MMGo into any bar full of musos and a not uncommon debate is about the influences of certain substances on certain musicians and their albums. Is the album fast and paranoid? Cocaine.  Angry as fuck?  Amphetamine. Fuzzed out stoner rock? Well, you don’t need me to tell you that one! Dave Wyndorf, Monster Magnet founder, singer, and writer, has very publicly fought his drug demons, be they illegal or prescription, and come through the battle to tell his tale. So, with three whole years having passed since the excellent ‘Mastermind’ was released, and Dave’s new clean lifestyle, what does ‘Last Patrol’ have to offer?

Whilst the psychedelic stylings that have always been a part of the Monster Magnet formula are still present throughout, ‘Last Patrol’ finds Mr Wyndorf at his most mellow ever. The angst and anger of earlier albums is pretty much absent, with far more hard rock then metal, and with simple stripped back arrangements and an emphasis on acoustic work throughout. Opener ‘Live Behind The Clouds’ for the majority of the track is just Wyndorf’s vocals mixed with a single guitar; only halfway through does the rhythm section join in and the guitars build up into a wall of sound before fading down into the same mellow vocals and strumming that started the song. Title track ‘Last Patrol’ follows up with far more of the old Wyndorf swagger, mixed in with some sixties pyschedelia, the nine and a half minutes of the song being full of layer upon layer of tripping guitars over an accompanying hypnotic drum beat, the sort of sound I could imagine The Doors playing to an appreciative audience. ‘Last Patrol’ is truly the hardest hitting song of the album, yet still damn mellow.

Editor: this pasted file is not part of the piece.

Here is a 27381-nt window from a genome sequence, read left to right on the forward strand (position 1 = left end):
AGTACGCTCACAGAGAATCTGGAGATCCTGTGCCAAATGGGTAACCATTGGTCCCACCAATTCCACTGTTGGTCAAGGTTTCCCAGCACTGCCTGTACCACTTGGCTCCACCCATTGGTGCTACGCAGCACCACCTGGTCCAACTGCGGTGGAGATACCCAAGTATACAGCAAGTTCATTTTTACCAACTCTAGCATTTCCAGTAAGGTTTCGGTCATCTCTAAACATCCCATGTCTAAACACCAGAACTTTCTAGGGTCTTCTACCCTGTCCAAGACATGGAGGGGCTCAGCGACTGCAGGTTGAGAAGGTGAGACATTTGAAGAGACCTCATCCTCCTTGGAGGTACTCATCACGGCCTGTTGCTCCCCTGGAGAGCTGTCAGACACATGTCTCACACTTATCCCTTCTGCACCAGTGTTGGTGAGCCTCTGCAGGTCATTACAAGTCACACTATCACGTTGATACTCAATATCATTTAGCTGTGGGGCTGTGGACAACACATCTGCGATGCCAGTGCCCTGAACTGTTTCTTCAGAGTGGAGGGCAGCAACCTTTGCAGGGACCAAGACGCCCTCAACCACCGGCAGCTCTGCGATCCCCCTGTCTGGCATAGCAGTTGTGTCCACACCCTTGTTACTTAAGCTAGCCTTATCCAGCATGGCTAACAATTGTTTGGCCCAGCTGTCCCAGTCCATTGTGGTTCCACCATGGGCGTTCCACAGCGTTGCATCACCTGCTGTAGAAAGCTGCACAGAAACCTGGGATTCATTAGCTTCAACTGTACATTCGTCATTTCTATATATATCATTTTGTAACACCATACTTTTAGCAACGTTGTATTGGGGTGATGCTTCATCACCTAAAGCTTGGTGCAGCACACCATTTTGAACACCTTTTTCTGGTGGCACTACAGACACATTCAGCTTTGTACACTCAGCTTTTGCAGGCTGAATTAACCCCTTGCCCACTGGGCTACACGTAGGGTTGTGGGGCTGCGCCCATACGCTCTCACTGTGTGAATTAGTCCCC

‘Three Kingfishers’ follows, opening with a combination of tabla, electric sitar and tribal chanting before the band climbs aboard the good ship intergalactic for a voyage into space rock territory. Track after track follows this same gentle vibe, and frankly it sounds like Dave Wyndorf is now writing from a happy and contented place, the likes of ‘Hallelujah’ having a positively celebratory feeling, mixed in with a healthy dose of Cajun swing, backing on the chorus sounding like a choir dragged from a bayou gospel church. Even on ‘Mindless One’, a Monster Magnet classic in the making with its tale of alien entities and flying through the void has none of the anger and snarl that was so often a feature of Wyndorf’s vocal delivery in the past, a track that is followed in short order by the mainly acoustic ‘The Duke (of Supernature)’, a number that had a definite late Beatles feel to it.

Whilst ‘Last Patrol’ has less of the immediate impact of earlier Monster Magnet albums, it is definitely a grower. Listen after listen had me nodding along mellowly, appreciating the new feel of the band’s rejuvenated front man. Now in his fifties, he’s nothing to prove; as album closer ‘Stay Tuned’ says, “ain’t no targets to aim for man, no more mountains to climb.” This may not be an album to create a swirling pit if played live, but it is one that will be on a regular rotation on my player, and one to chill with.

(8/10 – Spenny)